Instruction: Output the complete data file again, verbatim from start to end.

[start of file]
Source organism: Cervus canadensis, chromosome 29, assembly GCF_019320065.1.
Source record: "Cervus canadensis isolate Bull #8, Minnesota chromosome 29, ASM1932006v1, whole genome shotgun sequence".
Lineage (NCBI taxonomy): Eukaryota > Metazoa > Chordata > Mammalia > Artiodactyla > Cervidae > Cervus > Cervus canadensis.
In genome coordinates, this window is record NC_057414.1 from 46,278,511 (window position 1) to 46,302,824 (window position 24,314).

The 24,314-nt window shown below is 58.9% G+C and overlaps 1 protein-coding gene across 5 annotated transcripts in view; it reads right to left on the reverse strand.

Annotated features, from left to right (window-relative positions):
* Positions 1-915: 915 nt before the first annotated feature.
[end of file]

Source organism: Cervus canadensis, chromosome 29, assembly GCF_019320065.1.
Source record: "Cervus canadensis isolate Bull #8, Minnesota chromosome 29, ASM1932006v1, whole genome shotgun sequence".
Lineage (NCBI taxonomy): Eukaryota > Metazoa > Chordata > Mammalia > Artiodactyla > Cervidae > Cervus > Cervus canadensis.
In genome coordinates, this window is record NC_057414.1 from 46,278,511 (window position 1) to 46,302,824 (window position 24,314).

The 24,314-nt window shown below is 58.9% G+C and overlaps 1 protein-coding gene across 5 annotated transcripts in view; it reads right to left on the reverse strand.

Annotated features, from left to right (window-relative positions):
* Positions 1-915: 915 nt before the first annotated feature.